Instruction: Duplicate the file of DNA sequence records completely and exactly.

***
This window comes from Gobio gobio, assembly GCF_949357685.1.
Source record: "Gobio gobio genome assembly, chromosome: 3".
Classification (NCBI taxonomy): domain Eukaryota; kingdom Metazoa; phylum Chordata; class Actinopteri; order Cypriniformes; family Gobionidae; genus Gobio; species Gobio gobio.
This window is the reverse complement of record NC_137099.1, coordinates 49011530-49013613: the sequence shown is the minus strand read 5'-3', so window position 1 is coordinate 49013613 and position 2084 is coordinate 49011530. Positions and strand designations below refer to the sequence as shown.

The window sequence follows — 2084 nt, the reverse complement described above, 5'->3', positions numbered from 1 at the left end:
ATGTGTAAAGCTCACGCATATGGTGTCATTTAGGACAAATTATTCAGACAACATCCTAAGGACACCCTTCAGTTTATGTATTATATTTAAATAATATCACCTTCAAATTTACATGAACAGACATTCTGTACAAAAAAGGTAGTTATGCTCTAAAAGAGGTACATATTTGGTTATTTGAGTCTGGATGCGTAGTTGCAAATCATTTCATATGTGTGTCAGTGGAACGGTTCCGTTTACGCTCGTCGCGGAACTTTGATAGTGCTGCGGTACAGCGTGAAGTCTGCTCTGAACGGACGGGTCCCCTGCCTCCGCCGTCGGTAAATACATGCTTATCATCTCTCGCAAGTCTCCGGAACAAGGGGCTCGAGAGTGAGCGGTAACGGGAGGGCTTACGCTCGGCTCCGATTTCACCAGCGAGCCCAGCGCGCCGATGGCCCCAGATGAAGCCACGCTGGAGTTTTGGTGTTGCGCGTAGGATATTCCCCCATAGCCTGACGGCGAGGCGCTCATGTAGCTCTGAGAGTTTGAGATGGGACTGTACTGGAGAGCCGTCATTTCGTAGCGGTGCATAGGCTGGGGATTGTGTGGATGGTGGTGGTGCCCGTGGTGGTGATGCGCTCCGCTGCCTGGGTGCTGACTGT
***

This window comes from Gobio gobio, assembly GCF_949357685.1.
Source record: "Gobio gobio genome assembly, chromosome: 3".
Classification (NCBI taxonomy): domain Eukaryota; kingdom Metazoa; phylum Chordata; class Actinopteri; order Cypriniformes; family Gobionidae; genus Gobio; species Gobio gobio.
This window is the reverse complement of record NC_137099.1, coordinates 49011530-49013613: the sequence shown is the minus strand read 5'-3', so window position 1 is coordinate 49013613 and position 2084 is coordinate 49011530. Positions and strand designations below refer to the sequence as shown.

The window sequence follows — 2084 nt, the reverse complement described above, 5'->3', positions numbered from 1 at the left end:
ATGTGTAAAGCTCACGCATATGGTGTCATTTAGGACAAATTATTCAGACAACATCCTAAGGACACCCTTCAGTTTATGTATTATATTTAAATAATATCACCTTCAAATTTACATGAACAGACATTCTGTACAAAAAAGGTAGTTATGCTCTAAAAGAGGTACATATTTGGTTATTTGAGTCTGGATGCGTAGTTGCAAATCATTTCATATGTGTGTCAGTGGAACGGTTCCGTTTACGCTCGTCGCGGAACTTTGATAGTGCTGCGGTACAGCGTGAAGTCTGCTCTGAACGGACGGGTCCCCTGCCTCCGCCGTCGGTAAATACATGCTTATCATCTCTCGCAAGTCTCCGGAACAAGGGGCTCGAGAGTGAGCGGTAACGGGAGGGCTTACGCTCGGCTCCGATTTCACCAGCGAGCCCAGCGCGCCGATGGCCCCAGATGAAGCCACGCTGGAGTTTTGGTGTTGCGCGTAGGATATTCCCCCATAGCCTGACGGCGAGGCGCTCATGTAGCTCTGAGAGTTTGAGATGGGACTGTACTGGAGAGCCGTCATTTCGTAGCGGTGCATAGGCTGGGGATTGTGTGGATGGTGGTGGTGCCCGTGGTGGTGATGCGCTCCGCTGCCTGGGTGCTGACTGT